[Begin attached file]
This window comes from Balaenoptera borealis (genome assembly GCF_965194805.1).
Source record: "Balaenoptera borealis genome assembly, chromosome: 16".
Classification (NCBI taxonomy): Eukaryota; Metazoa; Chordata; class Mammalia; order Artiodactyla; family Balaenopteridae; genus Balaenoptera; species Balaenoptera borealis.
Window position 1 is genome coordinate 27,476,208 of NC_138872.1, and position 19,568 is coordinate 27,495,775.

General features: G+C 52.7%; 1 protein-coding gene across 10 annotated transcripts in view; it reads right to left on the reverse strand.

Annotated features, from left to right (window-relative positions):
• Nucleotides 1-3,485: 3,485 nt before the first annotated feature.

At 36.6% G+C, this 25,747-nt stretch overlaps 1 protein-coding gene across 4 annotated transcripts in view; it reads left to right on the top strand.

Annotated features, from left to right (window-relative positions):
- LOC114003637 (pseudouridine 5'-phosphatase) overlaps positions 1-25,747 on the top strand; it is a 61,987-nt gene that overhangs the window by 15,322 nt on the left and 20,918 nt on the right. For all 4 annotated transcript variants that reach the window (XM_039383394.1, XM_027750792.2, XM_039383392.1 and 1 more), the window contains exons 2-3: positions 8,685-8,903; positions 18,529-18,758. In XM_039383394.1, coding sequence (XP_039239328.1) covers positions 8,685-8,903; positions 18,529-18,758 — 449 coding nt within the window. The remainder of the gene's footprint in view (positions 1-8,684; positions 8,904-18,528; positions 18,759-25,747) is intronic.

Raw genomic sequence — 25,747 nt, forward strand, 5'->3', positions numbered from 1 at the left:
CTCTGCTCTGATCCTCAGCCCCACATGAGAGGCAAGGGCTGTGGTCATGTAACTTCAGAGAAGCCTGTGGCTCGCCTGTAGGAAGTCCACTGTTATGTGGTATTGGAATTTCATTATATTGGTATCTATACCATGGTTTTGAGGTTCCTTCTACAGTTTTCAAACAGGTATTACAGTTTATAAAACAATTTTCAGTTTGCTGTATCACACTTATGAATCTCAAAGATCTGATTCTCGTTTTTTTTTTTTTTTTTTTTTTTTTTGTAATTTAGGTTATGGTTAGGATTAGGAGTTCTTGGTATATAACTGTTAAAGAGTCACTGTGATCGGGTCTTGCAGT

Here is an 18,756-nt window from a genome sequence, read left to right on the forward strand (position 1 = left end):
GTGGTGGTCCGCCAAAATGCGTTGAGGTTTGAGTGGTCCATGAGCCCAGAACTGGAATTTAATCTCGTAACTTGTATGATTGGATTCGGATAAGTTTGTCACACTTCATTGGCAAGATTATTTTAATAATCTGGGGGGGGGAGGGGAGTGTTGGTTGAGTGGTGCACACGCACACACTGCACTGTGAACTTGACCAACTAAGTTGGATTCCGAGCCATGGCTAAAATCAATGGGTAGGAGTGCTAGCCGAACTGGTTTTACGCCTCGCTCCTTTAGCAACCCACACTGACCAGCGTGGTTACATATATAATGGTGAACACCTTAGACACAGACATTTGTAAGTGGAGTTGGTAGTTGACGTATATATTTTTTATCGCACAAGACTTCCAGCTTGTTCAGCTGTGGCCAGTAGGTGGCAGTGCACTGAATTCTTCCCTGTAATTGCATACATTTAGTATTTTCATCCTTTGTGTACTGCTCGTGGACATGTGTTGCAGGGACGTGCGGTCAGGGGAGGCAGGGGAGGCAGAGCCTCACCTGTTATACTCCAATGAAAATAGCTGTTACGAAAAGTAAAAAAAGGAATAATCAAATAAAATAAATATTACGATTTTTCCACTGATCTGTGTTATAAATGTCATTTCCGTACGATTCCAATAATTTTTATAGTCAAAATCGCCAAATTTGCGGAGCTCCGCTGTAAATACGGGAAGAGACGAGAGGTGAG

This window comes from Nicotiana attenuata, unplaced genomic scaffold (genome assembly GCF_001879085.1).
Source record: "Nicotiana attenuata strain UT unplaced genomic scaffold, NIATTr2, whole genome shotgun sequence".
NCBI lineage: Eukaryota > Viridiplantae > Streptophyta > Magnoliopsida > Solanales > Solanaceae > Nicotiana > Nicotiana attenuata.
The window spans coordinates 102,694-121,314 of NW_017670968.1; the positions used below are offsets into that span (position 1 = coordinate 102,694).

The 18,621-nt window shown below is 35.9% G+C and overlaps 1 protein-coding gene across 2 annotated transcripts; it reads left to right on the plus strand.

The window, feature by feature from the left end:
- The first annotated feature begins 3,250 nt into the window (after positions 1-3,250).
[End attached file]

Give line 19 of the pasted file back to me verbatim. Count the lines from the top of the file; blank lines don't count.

The 18,621-nt window shown below is 35.9% G+C and overlaps 1 protein-coding gene across 2 annotated transcripts; it reads left to right on the plus strand.